We’re supporting every school to develop and run its own business through the ‘Enterprise Village’. The Village supports teachers to set up and develop a school-based business.

We’re providing funding to develop the ‘Premier League Enterprise Academy’ model. This enables football clubs to develop enterprise in young people, concentrating in deprived areas.

We’re supporting the development of ‘Tenner’, which is run by Young Enterprise. They give schoolchildren £10 to fund a business idea and earn money. We want all schoolchildren to have the opportunity to take part in this programme during their school life.

We’re funding the development of student-led enterprise societies. We want all students at universities and most colleges to be able to access their support by 2015. Societies encourage students to become more business minded. They work with local enterprise to:

  • get loans for student enterprises
  • support students launching their start-ups while they’re still at university / college.

Encouraging enterprise

We’re raising the profile of enterprise and entrepreneurship in the UK by funding awards and special events. This includes:

  • The Queen’s Awards for Enterprise - these are the most prestigious awards for businesses and individuals in the UK. There are 3 Awards for Business in the categories of:

    • innovation
    • international trade and sustainable development *an award for Individuals called ‘The Queen’s Award for Enterprise Promotion’
  • Enterprising Britain, an annual competition run and funded by BIS to:
    • find the most enterprising place in the UK
    • the organisation that best promotes enterprise
    • the organisation that best encourages busineses to export
  • Global Entrepreneurship Week (GEW), an annual event run by the Prince’s Trust and Youth Business International. It helps people to learn more about the range of support available to entrepreneurs in the UK

Encouraging entrepreneurship in specific areas

We’ve introduced 24 Enterprise Zones across England. They were set up to generate businesses and jobs, helping to push local and national growth. We’re working with other government departments to support the development of Enterprise Zones. We’re providing them with the incentives they need to make them attractive places to do business.

Helping unemployed people to set up a business

We offer help for unemployed people who want to start a business through the New Enterprise Allowance (NEA), administered by the Department for Work and Pensions.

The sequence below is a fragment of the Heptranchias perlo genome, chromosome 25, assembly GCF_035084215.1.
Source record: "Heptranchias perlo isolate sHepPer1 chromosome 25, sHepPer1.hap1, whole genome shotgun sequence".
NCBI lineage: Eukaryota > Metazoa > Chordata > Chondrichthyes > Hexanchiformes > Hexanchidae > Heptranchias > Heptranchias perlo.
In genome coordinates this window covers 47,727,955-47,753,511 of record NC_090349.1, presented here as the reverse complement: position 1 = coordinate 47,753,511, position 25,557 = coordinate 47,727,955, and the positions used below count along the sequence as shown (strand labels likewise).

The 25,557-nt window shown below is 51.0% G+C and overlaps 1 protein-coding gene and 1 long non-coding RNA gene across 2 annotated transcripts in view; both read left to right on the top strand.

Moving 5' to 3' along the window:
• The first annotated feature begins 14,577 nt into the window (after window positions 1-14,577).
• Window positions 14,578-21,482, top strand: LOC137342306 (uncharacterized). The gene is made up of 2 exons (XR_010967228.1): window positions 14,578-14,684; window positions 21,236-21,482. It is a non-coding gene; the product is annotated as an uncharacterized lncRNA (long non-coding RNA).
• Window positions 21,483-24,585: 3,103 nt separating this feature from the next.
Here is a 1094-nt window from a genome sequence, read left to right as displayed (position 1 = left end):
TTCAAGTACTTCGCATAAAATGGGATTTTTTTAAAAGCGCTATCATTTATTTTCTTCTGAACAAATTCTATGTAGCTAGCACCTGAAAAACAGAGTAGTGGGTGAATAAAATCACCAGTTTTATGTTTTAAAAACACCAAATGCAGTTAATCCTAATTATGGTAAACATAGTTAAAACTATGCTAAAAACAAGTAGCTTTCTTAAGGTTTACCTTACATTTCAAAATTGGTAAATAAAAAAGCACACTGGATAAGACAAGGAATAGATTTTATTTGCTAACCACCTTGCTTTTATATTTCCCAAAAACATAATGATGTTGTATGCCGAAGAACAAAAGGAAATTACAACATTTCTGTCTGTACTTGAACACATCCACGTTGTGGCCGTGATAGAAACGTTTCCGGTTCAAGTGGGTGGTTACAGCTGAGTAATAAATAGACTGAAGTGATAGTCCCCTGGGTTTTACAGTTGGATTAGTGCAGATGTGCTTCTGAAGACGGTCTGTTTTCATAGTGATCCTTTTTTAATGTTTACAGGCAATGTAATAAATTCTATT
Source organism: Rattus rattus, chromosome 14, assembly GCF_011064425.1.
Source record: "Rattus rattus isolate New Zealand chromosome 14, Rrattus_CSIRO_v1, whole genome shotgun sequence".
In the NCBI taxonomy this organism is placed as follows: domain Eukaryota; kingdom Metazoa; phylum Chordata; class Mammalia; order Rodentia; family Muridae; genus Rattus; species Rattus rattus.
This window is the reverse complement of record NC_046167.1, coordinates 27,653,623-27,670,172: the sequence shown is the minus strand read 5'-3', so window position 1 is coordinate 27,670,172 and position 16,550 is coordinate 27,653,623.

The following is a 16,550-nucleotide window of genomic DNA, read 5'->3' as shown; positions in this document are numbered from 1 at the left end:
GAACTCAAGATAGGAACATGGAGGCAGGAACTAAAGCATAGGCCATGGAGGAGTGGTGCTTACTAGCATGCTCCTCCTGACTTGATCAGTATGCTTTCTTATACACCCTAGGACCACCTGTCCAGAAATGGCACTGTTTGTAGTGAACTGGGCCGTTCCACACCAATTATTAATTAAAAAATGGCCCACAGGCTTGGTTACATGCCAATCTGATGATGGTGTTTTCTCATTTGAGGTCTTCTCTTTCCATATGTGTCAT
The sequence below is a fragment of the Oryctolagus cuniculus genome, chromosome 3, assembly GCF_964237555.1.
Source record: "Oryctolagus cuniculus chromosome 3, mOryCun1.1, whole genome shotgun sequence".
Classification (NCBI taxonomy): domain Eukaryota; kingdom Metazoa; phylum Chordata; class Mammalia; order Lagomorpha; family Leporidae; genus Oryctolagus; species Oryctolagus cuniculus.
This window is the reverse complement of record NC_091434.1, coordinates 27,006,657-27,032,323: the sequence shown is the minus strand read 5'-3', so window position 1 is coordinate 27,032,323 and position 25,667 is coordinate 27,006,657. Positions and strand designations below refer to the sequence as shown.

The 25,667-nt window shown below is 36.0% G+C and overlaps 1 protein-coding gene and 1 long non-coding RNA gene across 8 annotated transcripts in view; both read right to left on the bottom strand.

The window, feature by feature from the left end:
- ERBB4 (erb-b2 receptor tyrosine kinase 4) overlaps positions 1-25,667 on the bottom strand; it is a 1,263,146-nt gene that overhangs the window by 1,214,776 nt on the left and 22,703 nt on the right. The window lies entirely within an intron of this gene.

The Department for Work and Pensions offer help to unemployed people who want to start a business, through the New Enterprise Allowance (NEA).

The NEA is available to people aged 18 and over and claiming Jobseeker’s Allowance. It provides access to business mentoring and offers financial support of around £2,000.

Helping entrepreneurs

The Start-Up Loans scheme provides loans and mentoring support to entrepreneurs aged 18 and over in the UK. The scheme is run by the Start-Up Loans Company (a government-backed private company).

Appendix 2: encouraging private sector investment

This was a supporting detail page of the main policy document.

Business Finance Partnership (BFP)

We set up the Business Finance Partnership to invest £1.2 billion in increasing lending to small and medium-sized businesses from sources other than banks. This money is being matched with at least an equal amount from private sector investors and will be invested on fully commercial terms.

The Business Finance Partnership has 2 strands.

The first strand invests in fund managers who lend to medium-sized businesses with turnover of up to £500 million. The first 6 funds have now been set up and together they manage £863 million of government investment alongside over £1 billion from private investors.

So far the scheme has helped create around £5 of lending for every £1 of taxpayers’ money. A total of £172 million of government money has been used by the lenders alongside an extra £705 million from private sector investors to lend a total of £877 million to 18 medium-sized businesses and 880 small businesses.

Prospective medium-sized business borrowers should contact these funds directly. The 6 funds are: